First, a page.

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From: Peter Keller <psilord@cs...>  20110902 07:24:25

Hello, I'm writing some math software using SBCL 1.0.47 (and 1.0.46 gives the same response) and I'm curious why I get this output: * (round (* 10.004939019999991d0 1e8)) 1000493901 0.9999991655349731d0 I don't expect that output.... On CLISP 2.48 I get this: [1]> (round (* 10.004939019999991d0 1d8)) 1000493902 ; 8.344650268554688d7 On ecl 11.1.1 I get this: > (round (* 10.004939019999991d0 1e8)) 1000493902 8.344650268554688d7 Needless to say, I spent quite a few days tracking this down. Is there a known bug inside of SBCL concerning doublefloat representation that I'm hitting? Or am I so close to the available manitissa bits that I'm hitting undefined behavior? Thank you. pete 
From: Slobodan Milnović <slobodan.milnovic@gm...>  20110902 07:59:57
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Hi, I'm just an sbcl user like you, and I have tried the same with the latest stable 1.0.51 (compiled from source on x8664 debian) CLUSER> (round (* 10.004939019999991d0 1e8)) 1000493902 8.344650268554688d7 So, my guess is that whatever issue has been with the 1.0.46/47, sbcl developers seem to have solved it with 1.0.51. Perhaps you could test your code with that one and see if it works? 2011/9/2 Peter Keller <psilord@...> > Hello, > > I'm writing some math software using SBCL 1.0.47 (and 1.0.46 gives the > same response) and I'm curious why I get this output: > > * (round (* 10.004939019999991d0 1e8)) > > 1000493901 > 0.9999991655349731d0 > > I don't expect that output.... > > On CLISP 2.48 I get this: > > [1]> (round (* 10.004939019999991d0 1d8)) > 1000493902 ; > 8.344650268554688d7 > > On ecl 11.1.1 I get this: > > > (round (* 10.004939019999991d0 1e8)) > > 1000493902 > 8.344650268554688d7 > > Needless to say, I spent quite a few days tracking this down. Is there > a known bug inside of SBCL concerning doublefloat representation that > I'm hitting? Or am I so close to the available manitissa bits that I'm > hitting undefined behavior? > > Thank you. > > pete > > >  > Special Offer  Download ArcSight Logger for FREE! > Finally, a worldclass log management solution at an even better > pricefree! And you'll get a free "Love Thy Logs" tshirt when you > download Logger. Secure your free ArcSight Logger TODAY! > http://p.sf.net/sfu/arcsisghtdev2dev > _______________________________________________ > Sbclhelp mailing list > Sbclhelp@... > https://lists.sourceforge.net/lists/listinfo/sbclhelp >  Poći ću s vama jer volim šalu, hoću da vidim ježa budalu. Put u Japan  http://ofcan.wordpress.com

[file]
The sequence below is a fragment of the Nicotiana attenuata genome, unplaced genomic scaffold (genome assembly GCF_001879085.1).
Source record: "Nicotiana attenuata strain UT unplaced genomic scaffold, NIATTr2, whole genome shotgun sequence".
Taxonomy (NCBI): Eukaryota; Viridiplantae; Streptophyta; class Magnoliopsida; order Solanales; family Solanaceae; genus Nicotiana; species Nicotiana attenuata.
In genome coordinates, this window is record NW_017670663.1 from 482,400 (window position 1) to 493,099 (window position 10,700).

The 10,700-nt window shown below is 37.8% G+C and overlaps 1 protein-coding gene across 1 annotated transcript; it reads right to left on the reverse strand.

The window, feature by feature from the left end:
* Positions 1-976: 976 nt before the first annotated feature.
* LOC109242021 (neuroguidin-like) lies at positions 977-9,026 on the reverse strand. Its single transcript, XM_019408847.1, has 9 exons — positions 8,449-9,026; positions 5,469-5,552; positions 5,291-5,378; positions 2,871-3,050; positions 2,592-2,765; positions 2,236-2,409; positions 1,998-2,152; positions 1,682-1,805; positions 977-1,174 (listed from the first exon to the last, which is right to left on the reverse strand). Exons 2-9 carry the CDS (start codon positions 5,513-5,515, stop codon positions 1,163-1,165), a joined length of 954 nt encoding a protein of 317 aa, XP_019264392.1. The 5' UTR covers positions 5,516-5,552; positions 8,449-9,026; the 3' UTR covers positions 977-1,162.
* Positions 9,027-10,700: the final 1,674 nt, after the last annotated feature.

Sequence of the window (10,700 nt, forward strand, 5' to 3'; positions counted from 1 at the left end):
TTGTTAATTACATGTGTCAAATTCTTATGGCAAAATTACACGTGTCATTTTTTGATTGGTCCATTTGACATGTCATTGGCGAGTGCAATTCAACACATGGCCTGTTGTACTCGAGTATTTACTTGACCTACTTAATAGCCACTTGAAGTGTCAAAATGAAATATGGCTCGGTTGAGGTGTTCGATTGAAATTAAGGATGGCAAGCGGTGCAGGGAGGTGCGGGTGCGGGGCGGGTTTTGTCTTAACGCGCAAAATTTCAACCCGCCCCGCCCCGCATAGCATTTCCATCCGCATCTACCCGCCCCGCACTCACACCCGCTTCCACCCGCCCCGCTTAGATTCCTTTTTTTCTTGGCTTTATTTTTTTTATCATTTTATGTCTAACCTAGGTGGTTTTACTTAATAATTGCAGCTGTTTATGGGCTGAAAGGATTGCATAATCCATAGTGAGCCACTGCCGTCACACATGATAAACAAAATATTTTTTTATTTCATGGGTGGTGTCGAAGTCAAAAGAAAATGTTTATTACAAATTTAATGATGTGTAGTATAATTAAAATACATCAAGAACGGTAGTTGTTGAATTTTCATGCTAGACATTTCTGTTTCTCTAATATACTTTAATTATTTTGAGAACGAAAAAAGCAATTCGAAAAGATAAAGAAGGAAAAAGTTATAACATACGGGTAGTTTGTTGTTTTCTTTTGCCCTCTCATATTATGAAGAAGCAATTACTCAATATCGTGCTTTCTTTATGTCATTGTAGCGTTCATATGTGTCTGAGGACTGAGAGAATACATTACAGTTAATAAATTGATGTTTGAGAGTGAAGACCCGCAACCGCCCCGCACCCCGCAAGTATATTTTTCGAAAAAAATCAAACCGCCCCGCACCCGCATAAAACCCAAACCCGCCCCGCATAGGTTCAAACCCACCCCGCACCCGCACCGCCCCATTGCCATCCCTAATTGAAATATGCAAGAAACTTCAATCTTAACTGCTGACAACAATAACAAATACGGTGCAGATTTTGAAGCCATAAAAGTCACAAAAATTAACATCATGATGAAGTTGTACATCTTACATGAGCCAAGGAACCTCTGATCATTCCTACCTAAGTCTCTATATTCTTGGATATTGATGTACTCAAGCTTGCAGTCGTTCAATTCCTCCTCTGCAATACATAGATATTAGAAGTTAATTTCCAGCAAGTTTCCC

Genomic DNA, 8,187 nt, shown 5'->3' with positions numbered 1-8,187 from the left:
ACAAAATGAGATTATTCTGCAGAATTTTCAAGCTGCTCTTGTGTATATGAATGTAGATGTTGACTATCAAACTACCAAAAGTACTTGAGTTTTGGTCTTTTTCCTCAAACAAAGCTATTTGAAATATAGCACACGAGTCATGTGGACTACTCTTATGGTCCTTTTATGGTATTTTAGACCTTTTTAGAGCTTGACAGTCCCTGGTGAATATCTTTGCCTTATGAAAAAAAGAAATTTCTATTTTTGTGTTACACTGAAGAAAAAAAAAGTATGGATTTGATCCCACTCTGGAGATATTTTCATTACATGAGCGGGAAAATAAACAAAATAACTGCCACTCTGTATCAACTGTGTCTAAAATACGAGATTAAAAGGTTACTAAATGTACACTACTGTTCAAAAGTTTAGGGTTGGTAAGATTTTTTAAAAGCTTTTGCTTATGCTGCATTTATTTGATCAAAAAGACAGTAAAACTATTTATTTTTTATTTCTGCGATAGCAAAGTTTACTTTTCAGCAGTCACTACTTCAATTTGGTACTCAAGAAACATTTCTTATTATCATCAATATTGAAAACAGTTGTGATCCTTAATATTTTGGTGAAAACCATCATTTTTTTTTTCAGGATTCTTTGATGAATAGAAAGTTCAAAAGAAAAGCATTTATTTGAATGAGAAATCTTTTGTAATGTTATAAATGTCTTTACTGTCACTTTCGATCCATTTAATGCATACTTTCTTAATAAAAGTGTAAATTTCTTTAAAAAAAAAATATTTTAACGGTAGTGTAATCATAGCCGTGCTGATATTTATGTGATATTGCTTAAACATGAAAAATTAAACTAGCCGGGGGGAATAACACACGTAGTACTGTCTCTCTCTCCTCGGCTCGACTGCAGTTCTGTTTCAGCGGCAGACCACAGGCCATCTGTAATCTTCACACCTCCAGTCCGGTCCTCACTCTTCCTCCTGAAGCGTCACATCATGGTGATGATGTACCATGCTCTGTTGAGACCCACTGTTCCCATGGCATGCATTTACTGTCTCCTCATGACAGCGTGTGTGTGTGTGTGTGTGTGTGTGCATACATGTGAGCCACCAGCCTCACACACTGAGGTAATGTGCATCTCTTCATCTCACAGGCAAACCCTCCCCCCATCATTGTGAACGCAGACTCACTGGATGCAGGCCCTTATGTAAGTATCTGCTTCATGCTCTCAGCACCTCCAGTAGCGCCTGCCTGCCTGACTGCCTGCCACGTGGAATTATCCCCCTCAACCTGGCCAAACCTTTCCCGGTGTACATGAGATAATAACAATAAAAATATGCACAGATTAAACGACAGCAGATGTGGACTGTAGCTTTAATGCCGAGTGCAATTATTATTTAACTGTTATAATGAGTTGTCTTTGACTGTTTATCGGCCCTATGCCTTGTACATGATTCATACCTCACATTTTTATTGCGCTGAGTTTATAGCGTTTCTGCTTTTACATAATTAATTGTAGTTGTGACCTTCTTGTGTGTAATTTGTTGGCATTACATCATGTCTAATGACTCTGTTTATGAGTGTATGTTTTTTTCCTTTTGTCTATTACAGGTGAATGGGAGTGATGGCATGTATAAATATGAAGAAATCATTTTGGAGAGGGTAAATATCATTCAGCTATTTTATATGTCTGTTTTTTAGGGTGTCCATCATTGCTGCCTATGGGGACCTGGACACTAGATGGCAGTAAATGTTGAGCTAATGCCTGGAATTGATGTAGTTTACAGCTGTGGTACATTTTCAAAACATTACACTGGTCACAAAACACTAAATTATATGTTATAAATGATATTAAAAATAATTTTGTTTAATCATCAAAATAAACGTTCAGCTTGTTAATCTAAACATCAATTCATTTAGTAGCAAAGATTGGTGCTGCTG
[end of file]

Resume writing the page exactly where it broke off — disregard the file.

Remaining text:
From: Peter Keller <psilord@cs...>  20110902 08:30:50

On Fri, Sep 02, 2011 at 09:59:31AM +0200, Slobodan Milnovi?? wrote: > I'm just an sbcl user like you, and I have tried the same with the latest > stable 1.0.51 (compiled from source on x8664 debian) I forgot to mention in the first email (and I apologize) that I'm on an x86 ubuntu 10.04.3 LTS box (and those other tests were on a 32bit box). > CLUSER> (round (* 10.004939019999991d0 1e8)) > 1000493902 > 8.344650268554688d7 > > So, my guess is that whatever issue has been with the 1.0.46/47, sbcl > developers seem to have solved it with 1.0.51. Perhaps you could test your > code with that one and see if it works? Sure, I'll give 1.0.51 a try. Hrm. Nope. It still doesn't work. Linux black > sbcl This is SBCL 1.0.51, an implementation of ANSI Common Lisp. More information about SBCL is available at <http://www.sbcl.org/>;. SBCL is free software, provided as is, with absolutely no warranty. It is mostly in the public domain; some portions are provided under BSDstyle licenses. See the CREDITS and COPYING files in the distribution for more information. * (round (* 10.004939019999991d0 1e8)) 1000493901 0.9999991655349731d0 If I start it with nouserinit, the round call still doesn't work. Since it worked for you, this has the signature of a 32/64 bit problem. My specific processor is this: Linux black > cat /proc/cpuinfo processor : 0 vendor_id : GenuineIntel cpu family : 6 model : 13 model name : Intel(R) Celeron(R) M processor 1.60GHz stepping : 8 cpu MHz : 1596.238 cache size : 1024 KB fdiv_bug : no hlt_bug : no f00f_bug : no coma_bug : no fpu : yes fpu_exception : yes cpuid level : 2 wp : yes flags : fpu vme de pse tsc msr pae mce cx8 apic mtrr pge mca cmov clflush dts acpi mmx fxsr sse sse2 ss tm pbe nx up bts bogomips : 3192.47 clflush size : 64 cache_alignment : 64 address sizes : 32 bits physical, 32 bits virtual power management: Thank you for your help! pete 
From: Christophe Rhodes <csr21@ca...>  20110902 08:17:55